There is no denying that Australia is in an unprecedented crisis – and if you’re lucky enough to be in an unaffected area, you may be tempted to turn off the news and end the conversation out of sheer helplessness. However, awareness is empowerment – and we hope these ideas will empower you to do anything you can, rather than switching off the reality that faces us.
1: Donate Money
This may seem impersonal or indirect, but forking out your Christmas cash is the single most helpful thing you can do. It’s what our local charities and communities need the most. If you’re not financially prepared to make a donation, consider donating spare food or house goods – however, these items take up precious space in evacuation centres and may not be what is needed at the time.
Support your local fire service
Support the local wildlife
Support disaster relief
- The Australian Red Cross
- The Salvation Army
- St Vincent de Paul Society Bushfire Appeal (NSW)
Support Private GoFundMe fundraisers – there are thousands of results if you simply search “Australia Fires” on GoFundMe. GoFundMe has removed their service fees so 100% of your donation will go towards the cause of your choice.
2: Send a Letter To Your Local MP
If you are disappointed in our governments’ climate inaction, now is the time to speak – and nothing speaks to politicians like votes do. Anna Richards wrote an impassioned letter to her local MP and is urging others to do the same. The letter (which can be downloaded here) outlines the environmental concerns that face Australia, politely demands urgent action from her local MP, and makes her voting position clear as dependent on environmental policies.
A single letter may not change anything – but thousands will. Politicians can’t and won’t ignore the call of voters, so it’s time to make our priorities clear to them. Read Anna’s full post here and get the template letter here.
Like writing a letter, marching will make voter’s opinions loud and clear. Check out your local march, bring along your best signs and meet like-minded folks.
- Sydney: Friday 10th Jan, 5:30pm at Sydney Town Hall
- Melbourne: Friday 10th Jan, 6pm at State Library
- Brisbane: Friday 10th Jan, 5pm at King George Square
- Adelaide: Friday 10th Jan, 5pm at Beehive Corner
- Perth: Friday 10th Jan, 5.30pm at Forest Place
- Canberra: Friday 10th Jan, 5.30pm at Garema Place
- Newcastle: Friday 10th Jan, 5.30pm at City Hall
- Geelong: Friday 10th Jan, 5:30pm at Little Malop St Mall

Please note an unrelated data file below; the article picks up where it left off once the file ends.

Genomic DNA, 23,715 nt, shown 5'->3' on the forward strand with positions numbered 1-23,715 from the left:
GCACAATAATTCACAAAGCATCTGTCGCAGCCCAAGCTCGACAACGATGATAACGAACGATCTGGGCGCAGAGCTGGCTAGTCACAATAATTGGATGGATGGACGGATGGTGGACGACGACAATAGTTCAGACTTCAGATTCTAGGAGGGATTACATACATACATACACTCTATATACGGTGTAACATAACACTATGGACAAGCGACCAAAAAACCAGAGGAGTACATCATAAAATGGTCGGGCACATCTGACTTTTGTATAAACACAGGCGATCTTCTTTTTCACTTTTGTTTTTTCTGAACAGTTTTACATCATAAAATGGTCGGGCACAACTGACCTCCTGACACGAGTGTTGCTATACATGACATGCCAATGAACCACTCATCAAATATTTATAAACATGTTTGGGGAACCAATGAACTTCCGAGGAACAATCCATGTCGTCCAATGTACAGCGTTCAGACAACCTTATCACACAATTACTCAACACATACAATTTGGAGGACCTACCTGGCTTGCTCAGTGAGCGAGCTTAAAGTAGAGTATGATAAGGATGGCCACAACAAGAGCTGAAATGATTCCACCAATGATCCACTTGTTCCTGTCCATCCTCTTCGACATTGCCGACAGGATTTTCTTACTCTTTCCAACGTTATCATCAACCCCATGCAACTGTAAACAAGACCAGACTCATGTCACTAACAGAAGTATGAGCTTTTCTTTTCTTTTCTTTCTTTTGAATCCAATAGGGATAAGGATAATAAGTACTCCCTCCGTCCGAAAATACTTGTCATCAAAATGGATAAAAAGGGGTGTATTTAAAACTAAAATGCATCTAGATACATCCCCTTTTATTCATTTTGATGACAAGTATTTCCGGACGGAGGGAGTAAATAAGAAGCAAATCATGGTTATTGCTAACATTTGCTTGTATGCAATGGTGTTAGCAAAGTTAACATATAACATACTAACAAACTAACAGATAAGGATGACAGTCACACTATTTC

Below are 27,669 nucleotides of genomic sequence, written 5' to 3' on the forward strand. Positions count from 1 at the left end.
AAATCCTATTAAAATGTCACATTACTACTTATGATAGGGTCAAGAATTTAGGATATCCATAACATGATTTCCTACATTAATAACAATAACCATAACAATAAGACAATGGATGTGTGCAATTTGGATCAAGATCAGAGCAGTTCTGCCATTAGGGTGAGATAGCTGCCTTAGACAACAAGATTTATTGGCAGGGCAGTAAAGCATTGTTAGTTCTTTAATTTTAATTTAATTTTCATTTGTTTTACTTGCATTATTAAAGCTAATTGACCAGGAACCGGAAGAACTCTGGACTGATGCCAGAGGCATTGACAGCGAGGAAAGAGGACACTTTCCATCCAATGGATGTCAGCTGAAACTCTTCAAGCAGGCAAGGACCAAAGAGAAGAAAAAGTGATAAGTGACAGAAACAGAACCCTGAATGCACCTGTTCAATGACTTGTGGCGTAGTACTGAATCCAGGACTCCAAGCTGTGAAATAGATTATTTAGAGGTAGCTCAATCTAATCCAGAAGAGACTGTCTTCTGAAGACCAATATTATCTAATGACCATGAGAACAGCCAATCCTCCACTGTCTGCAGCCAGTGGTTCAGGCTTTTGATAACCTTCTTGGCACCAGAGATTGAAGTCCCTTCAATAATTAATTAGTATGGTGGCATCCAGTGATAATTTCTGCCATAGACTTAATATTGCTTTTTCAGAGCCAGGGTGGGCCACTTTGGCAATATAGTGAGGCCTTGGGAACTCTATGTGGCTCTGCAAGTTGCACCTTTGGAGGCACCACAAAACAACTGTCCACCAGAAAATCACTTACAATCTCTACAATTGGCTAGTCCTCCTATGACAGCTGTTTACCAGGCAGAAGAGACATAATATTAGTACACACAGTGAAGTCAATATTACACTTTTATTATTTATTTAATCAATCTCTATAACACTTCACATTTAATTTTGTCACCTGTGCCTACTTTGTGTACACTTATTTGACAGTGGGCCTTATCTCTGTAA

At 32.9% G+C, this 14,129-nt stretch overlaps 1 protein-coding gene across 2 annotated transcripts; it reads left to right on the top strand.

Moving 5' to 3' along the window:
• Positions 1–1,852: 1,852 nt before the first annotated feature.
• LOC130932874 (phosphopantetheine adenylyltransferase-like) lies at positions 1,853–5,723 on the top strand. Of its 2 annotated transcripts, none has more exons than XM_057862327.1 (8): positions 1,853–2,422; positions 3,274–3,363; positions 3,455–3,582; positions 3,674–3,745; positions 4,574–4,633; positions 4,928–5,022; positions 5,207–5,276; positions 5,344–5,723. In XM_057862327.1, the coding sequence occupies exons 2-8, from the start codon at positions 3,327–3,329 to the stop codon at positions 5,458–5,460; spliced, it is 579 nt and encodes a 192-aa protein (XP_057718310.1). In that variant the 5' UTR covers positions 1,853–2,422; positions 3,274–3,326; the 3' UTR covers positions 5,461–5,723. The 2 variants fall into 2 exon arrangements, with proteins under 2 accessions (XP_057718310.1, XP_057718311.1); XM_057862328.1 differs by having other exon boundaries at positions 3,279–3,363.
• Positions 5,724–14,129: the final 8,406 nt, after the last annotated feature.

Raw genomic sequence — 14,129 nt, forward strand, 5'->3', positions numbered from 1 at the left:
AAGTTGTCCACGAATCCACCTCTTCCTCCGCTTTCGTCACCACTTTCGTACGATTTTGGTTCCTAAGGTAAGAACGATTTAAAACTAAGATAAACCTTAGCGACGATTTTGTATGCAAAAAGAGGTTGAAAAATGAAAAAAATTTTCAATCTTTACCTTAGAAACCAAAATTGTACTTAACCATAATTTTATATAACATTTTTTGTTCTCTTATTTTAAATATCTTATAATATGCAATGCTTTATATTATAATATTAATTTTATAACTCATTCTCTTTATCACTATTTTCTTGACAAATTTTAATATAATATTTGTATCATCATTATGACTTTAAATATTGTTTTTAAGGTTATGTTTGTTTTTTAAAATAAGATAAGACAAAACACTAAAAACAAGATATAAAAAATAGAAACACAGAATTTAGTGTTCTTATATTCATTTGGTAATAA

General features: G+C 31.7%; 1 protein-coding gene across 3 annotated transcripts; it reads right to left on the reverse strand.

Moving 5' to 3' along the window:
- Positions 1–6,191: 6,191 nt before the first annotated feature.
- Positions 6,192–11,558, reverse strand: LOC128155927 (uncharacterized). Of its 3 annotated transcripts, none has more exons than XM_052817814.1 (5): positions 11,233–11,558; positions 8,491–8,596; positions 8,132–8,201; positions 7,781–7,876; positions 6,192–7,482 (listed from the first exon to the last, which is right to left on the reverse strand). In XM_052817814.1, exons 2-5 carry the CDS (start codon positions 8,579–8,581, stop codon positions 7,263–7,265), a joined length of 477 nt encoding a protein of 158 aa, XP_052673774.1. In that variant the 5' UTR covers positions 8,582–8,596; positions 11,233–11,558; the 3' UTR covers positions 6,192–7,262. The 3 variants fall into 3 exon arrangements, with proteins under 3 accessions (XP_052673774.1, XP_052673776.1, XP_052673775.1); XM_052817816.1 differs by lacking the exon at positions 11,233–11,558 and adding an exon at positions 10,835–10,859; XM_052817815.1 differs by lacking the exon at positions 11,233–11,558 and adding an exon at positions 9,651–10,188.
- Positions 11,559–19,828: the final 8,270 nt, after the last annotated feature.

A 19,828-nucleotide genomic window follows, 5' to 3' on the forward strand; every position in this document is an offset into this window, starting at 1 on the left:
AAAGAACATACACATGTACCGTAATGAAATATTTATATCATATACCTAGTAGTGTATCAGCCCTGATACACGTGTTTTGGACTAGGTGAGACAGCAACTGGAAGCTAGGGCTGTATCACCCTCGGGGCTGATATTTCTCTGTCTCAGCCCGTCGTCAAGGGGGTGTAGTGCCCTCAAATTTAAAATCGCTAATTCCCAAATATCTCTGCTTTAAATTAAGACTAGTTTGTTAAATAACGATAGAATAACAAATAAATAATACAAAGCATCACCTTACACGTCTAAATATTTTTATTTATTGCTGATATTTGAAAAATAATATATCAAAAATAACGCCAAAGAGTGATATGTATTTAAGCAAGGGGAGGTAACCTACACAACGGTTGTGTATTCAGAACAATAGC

- Wollongong: Friday 10th Jan, 6pm at Arts Precinct
Find more at http://www.climatechangeprotests.net.au/
4: Donate Blood
The Australian Red Cross and Life Blood Australia need blood donors in emergencies more than any other time – not only do donor numbers decrease due to the fires, the need for blood continues to increase for fire victims. Click here to find out how you can donate.
5: Share Your Space
If you have a spare bed in your home, consider offering a place to those affected through Find A Bed or Airbnb (Airbnb has set up disaster relief here). There are also Facebook pages like this beautiful group of Canberra locals offering emergency accommodation and goods to the affected families.
6: Volunteer Your Time
If you’re closer to the affected areas, consider helping your local disaster relief organisation with whatever time you can offer. We’ve listed some places you can volunteer below, but recommend doing your research to see what’s available locally:
- The Salvation Army
- Red Cross
- St Vincent De Paul Society
- Your local Rural Fire Service
- Your local wildlife rescue service
7: Spread The Word
Start the discussion at dinner, share good news stories (there are some beautiful ones here), put social media pressure on your local MP (be sure to tag #attnscottmorrison)! Spread the word to everyone you know – local or international - and offer them ideas on how they can provide support too.
You're welcome to use any of the below graphics in your own posts and stories:
We hope this article will leave you feeling empowered and hopeful rather than helpless. Leave your suggestions below if we’ve missed anything, we’d love to hear and share your ideas. Let’s do this, Australia!
Words by Amy Fraser.